Statistical Tables | | REARVIEW MIRROR REFLECTING SOFTER PATCH

Trends at a Glance
(Single-family Homes)
  Feb 19 Jan 19 Feb 18
Median Price: $860,000 $825,000 $830,000
Average Price: $948,703 $889,298 $916,366
Home Sales: 521 493 521
SP/LP Ratio: 103.9% 100.9% 107.6%
Days on Market: 30 37 22
(Condos/Townhomes)
  Feb 19 Jan 19 Feb 18
Median Price: $615,000 $600,000 $650,000
Average Price: $640,596 $626,365 $661,961
Condo Sales: 175 161 185
SP/LP Ratio: 102.8% 101.3% 107.2%
Days on Market: 29 38 21

Upcoming Tech IPOs to Boost Prices

2019 is slated to produce a long list of multi-billion-dollar IPOs from San Francisco Bay Area heavyweights like Lyft, Uber, Palantir, Pinterest, Airbnb, Slack, Postmates, and Instacart. The result will be a massive and sudden injection of liquid cash into a region already infamous for having the nation’s priciest real estate, according to Patrick Howell O'Neill, writing for Gizmodo.

One of the projections in his article is the IPOs will produce 211 techie buyers to purchase property above $10 million, while thousands more are expected to buy above $1 million.

While these IPOs won’t have as much effect in Alameda County, nevertheless, people do commute from here to Silicon Valley.

To read the full article, go to https://tinyurl.com/y45rc6qy

Home Prices Bounce Back

Sales prices for single-family, re-sale homes were up last month after falling two months in a row. The average sales price gained 6.7% from January. Year-over-year, it was up 3.5%. The median price rose 3.6%, year-over-year. It was up 4.2% from January.

Sales prices for condos were mixed. They were up from January, but down year-over-year. The median price was down 5.4% over last year, and the average sales price was down 3.2%. Compared to January, the median sales price rose 2.5% and the average sale prices rose 2.3%.

The sales price to list price ratio remains in triple digits: 103.9% for homes and 102.8% for condos.

Home sales were flat year-over-year. Sales were up 5.7% from January.

Condo sales were down 5.4% from last year, but, they were up 8.7% from January.

Homes are selling in thirty days from being listed to going under contract. Condos are taking twenty-nine days.

Momentum Statistics

Sales momentum…
for single-family homes fell 0.3 of a point to –1.8.

Pricing momentum…
for single-family homes was down 0.2 of a point to +7.2.

Our momentum statistics are based on 12-month moving averages to eliminate monthly and seasonal variations.

This is an extraordinarily tough market for buyers. It's important to be calm and realistic. If you don't know what to do or where to begin, give me a call and let's discuss your situation and your options.

If you’re looking to sell, call me for a comprehensive Comparative Market Analysis.

In the chart below…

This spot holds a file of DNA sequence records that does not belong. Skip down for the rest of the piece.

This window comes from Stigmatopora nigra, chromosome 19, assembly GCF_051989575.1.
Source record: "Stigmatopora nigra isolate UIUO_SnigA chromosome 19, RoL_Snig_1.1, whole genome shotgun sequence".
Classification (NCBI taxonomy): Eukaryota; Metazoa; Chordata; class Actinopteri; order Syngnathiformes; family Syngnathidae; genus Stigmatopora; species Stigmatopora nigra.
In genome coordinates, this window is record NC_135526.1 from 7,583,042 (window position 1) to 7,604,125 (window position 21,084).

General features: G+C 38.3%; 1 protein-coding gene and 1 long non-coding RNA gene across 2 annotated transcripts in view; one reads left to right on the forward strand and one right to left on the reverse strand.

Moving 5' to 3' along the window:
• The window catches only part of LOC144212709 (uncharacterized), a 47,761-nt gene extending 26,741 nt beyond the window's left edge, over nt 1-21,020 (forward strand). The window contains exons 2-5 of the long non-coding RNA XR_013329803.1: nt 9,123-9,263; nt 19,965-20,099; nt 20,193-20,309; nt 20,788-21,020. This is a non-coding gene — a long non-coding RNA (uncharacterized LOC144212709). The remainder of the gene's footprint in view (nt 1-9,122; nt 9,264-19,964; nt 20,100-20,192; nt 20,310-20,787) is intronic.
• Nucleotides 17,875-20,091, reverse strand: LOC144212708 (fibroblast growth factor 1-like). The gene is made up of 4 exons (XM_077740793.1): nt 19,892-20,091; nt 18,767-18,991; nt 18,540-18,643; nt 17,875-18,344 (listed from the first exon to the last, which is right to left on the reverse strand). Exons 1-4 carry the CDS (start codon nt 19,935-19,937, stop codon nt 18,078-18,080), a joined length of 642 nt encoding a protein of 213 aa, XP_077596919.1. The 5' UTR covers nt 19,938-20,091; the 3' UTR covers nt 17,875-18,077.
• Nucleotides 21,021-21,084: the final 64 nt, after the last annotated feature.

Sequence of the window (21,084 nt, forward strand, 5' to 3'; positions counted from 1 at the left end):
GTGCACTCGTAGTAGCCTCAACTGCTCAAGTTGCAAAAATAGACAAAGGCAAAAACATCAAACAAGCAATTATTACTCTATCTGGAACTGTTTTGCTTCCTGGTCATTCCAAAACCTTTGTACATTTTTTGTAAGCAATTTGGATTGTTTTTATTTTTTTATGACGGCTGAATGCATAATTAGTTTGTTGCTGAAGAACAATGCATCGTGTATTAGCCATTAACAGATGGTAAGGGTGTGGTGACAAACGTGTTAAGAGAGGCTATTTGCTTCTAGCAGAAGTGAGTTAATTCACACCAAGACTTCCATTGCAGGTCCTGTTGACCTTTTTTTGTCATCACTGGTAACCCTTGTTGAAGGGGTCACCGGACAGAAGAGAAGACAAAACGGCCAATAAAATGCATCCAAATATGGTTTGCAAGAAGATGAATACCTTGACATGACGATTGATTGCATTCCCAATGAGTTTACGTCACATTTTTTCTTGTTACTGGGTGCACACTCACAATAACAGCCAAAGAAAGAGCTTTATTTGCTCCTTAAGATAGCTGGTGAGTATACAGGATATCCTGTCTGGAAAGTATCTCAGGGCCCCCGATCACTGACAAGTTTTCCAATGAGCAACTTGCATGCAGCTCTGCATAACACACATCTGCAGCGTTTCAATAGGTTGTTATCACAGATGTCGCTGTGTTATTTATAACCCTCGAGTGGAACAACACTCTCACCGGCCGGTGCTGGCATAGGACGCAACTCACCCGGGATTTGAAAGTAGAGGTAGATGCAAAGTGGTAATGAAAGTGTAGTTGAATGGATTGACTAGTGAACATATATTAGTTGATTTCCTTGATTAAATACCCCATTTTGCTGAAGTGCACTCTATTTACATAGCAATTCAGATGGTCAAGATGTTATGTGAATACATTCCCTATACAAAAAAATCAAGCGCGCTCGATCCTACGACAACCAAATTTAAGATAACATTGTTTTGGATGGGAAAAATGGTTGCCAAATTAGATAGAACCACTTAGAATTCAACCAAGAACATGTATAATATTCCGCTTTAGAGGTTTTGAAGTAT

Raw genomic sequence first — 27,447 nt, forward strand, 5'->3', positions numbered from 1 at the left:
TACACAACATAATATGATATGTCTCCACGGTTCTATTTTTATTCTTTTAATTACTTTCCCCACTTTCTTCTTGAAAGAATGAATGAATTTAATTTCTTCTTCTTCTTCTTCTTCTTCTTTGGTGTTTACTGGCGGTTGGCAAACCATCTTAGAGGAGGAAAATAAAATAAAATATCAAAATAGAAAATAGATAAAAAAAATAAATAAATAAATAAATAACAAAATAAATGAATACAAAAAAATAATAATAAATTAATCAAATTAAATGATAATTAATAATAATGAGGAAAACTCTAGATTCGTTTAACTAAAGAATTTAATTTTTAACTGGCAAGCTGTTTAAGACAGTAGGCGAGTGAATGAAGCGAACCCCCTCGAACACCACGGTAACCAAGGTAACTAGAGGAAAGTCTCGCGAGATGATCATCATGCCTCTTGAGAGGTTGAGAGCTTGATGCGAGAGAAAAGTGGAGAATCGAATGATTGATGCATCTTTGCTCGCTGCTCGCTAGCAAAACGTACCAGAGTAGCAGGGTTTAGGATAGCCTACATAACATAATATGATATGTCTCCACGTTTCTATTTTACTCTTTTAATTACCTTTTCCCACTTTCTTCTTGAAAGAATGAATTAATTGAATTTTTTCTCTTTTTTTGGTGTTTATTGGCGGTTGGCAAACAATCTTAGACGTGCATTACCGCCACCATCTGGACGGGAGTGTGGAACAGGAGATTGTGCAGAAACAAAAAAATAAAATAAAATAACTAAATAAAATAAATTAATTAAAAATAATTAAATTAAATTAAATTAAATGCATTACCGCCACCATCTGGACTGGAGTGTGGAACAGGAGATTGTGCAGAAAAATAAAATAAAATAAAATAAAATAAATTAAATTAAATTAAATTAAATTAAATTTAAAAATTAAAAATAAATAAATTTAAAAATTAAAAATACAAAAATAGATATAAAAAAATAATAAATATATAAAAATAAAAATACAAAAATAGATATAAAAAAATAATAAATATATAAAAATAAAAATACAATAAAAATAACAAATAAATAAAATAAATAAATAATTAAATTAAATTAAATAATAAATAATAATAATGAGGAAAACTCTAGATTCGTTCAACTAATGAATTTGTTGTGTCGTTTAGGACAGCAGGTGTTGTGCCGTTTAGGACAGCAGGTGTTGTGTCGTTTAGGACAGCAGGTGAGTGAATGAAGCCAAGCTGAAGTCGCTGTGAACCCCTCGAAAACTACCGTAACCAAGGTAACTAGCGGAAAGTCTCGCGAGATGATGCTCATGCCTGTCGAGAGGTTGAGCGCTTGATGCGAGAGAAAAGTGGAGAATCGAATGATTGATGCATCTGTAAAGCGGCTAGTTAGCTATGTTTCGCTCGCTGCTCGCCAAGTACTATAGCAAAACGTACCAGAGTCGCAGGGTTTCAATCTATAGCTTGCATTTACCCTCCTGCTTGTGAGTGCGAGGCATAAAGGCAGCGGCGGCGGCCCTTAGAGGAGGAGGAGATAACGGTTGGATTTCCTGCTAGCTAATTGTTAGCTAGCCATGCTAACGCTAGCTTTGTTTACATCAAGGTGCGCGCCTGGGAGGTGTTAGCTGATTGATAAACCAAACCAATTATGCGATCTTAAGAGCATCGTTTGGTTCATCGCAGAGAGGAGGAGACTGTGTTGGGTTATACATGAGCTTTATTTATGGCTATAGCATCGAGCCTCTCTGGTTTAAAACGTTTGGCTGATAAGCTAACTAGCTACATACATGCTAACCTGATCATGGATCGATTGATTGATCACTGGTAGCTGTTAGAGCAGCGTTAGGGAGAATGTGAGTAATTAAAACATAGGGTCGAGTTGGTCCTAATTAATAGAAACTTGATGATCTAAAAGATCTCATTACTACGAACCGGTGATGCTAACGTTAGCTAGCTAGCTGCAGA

the blue area shows momentum for home sales while the red line shows momentum for pending sales of single-family, re-sale homes. The purple line shows momentum for the median price.

This is an extraordinarily tough market for buyers. It's important to be calm and realistic. If you don't know what to do or where to begin, give me a call and let's discuss your situation and your options.

 

Alameda County Days on Market

Alameda County Days on Market

The real estate market is very hard to generalize. It is a market made up of many micro markets. For complete information on a particular neighborhood or property, call me.

If I can help you devise a strategy, call or click the buying or selling link in the menu to the left.

Monthly Statistics

Complete monthly sales statistics for the Alameda County are below. Monthly graphs are available for each city in the county.

February Sales Statistics
(Single-family Homes)
  Prices Unit     Change from last year Change from last month
Area Median Average Sales DOM SP/LP Median Average Sales Median Average Sales
County $860,000 $948,703 521 30 103.9% 3.6% 3.5% 0.0% 4.2% 6.7% 5.7%
Alameda $1,077,500 $1,195,191 16 17 105.0% 12.8% 20.4% -15.8% -0.4% 7.6% 33.3%
Albany $1,173,500 $1,173,500 2 12 120.7% 18.5% 20.0% -60.0% 18.4% 8.9% -66.7%
Berkeley $1,300,000 $1,299,764 26 16 102.8% 7.4% 4.3% 13.0% 10.6% 7.4% -7.1%
Castro Valley $915,000 $939,456 28 28 99.6% 8.9% -1.0% -3.4% 14.0% 15.3% 16.7%
Dublin $1,030,000 $1,053,641 31 27 100.3% -0.5% -0.6% -6.1% 17.0% 2.2% 34.8%
Fremont $1,105,000 $1,166,234 54 30 99.7% -1.2% -7.5% 17.4% 7.3% 5.2% -1.8%
Hayward $701,500 $735,372 56 37 100.1% 2.4% 0.1% -20.0% 1.7% 0.6% 19.1%
Livermore $790,000 $901,512 57 27 99.3% -1.0% 2.7% 23.9% 3.3% -0.4% 21.3%
Newark $885,000 $881,667 15 50 95.0% -9.2% -13.7% 15.4% 4.1% 0.3% -21.1%
Oakland $715,000 $840,347 129 31 108.5% 15.3% 15.4% -3.0% 17.7% 20.6% 15.2%
Piedmont $1,766,500 $1,837,167 6 12 104.5% -49.5% -44.2% 100.0% -16.3% -12.9% 200.0%
Pleasanton $1,129,000 $1,302,408 33 25 97.9% -1.8% 1.5% 17.9% 0.1% 9.3% 0.0%
San Leandro $659,000 $684,909 37 33 100.0% -2.4% -1.3% -5.1% 1.9% 1.6% 2.8%